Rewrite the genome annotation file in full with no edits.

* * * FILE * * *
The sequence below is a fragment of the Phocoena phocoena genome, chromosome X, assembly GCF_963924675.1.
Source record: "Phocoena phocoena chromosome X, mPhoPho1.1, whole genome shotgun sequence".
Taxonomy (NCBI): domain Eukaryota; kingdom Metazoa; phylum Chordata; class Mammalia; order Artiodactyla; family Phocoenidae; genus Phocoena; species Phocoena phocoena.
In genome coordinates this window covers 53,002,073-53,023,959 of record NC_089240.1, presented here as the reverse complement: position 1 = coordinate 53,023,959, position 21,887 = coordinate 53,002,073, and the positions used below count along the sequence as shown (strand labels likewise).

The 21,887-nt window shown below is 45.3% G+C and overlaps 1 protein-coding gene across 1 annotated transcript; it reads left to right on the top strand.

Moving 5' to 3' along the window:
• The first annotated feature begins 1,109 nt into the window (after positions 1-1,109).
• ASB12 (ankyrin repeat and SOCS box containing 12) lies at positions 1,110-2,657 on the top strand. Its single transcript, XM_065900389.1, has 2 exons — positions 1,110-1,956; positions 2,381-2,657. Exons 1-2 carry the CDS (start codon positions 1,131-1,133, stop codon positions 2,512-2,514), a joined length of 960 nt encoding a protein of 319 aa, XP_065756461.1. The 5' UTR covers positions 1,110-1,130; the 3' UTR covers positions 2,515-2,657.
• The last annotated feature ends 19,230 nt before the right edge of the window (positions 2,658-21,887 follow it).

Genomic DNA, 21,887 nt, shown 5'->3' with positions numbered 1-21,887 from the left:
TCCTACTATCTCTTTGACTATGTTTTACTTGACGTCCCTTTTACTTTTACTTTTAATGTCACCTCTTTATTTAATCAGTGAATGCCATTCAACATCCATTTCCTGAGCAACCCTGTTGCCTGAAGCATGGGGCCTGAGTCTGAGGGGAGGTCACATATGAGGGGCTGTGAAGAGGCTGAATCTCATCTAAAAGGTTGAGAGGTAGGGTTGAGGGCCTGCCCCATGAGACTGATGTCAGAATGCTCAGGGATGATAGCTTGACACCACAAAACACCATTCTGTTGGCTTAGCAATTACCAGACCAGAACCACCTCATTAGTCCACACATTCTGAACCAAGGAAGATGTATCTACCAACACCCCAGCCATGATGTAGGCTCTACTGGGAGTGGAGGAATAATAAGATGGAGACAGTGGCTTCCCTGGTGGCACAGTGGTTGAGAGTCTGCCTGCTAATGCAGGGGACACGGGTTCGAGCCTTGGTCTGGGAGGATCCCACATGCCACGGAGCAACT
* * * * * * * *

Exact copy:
The sequence below is a fragment of the Phocoena phocoena genome, chromosome X, assembly GCF_963924675.1.
Source record: "Phocoena phocoena chromosome X, mPhoPho1.1, whole genome shotgun sequence".
Taxonomy (NCBI): domain Eukaryota; kingdom Metazoa; phylum Chordata; class Mammalia; order Artiodactyla; family Phocoenidae; genus Phocoena; species Phocoena phocoena.
In genome coordinates this window covers 53,002,073-53,023,959 of record NC_089240.1, presented here as the reverse complement: position 1 = coordinate 53,023,959, position 21,887 = coordinate 53,002,073, and the positions used below count along the sequence as shown (strand labels likewise).

The 21,887-nt window shown below is 45.3% G+C and overlaps 1 protein-coding gene across 1 annotated transcript; it reads left to right on the top strand.

Moving 5' to 3' along the window:
• The first annotated feature begins 1,109 nt into the window (after positions 1-1,109).
• ASB12 (ankyrin repeat and SOCS box containing 12) lies at positions 1,110-2,657 on the top strand. Its single transcript, XM_065900389.1, has 2 exons — positions 1,110-1,956; positions 2,381-2,657. Exons 1-2 carry the CDS (start codon positions 1,131-1,133, stop codon positions 2,512-2,514), a joined length of 960 nt encoding a protein of 319 aa, XP_065756461.1. The 5' UTR covers positions 1,110-1,130; the 3' UTR covers positions 2,515-2,657.
• The last annotated feature ends 19,230 nt before the right edge of the window (positions 2,658-21,887 follow it).

Genomic DNA, 21,887 nt, shown 5'->3' with positions numbered 1-21,887 from the left:
TCCTACTATCTCTTTGACTATGTTTTACTTGACGTCCCTTTTACTTTTACTTTTAATGTCACCTCTTTATTTAATCAGTGAATGCCATTCAACATCCATTTCCTGAGCAACCCTGTTGCCTGAAGCATGGGGCCTGAGTCTGAGGGGAGGTCACATATGAGGGGCTGTGAAGAGGCTGAATCTCATCTAAAAGGTTGAGAGGTAGGGTTGAGGGCCTGCCCCATGAGACTGATGTCAGAATGCTCAGGGATGATAGCTTGACACCACAAAACACCATTCTGTTGGCTTAGCAATTACCAGACCAGAACCACCTCATTAGTCCACACATTCTGAACCAAGGAAGATGTATCTACCAACACCCCAGCCATGATGTAGGCTCTACTGGGAGTGGAGGAATAATAAGATGGAGACAGTGGCTTCCCTGGTGGCACAGTGGTTGAGAGTCTGCCTGCTAATGCAGGGGACACGGGTTCGAGCCTTGGTCTGGGAGGATCCCACATGCCACGGAGCAACT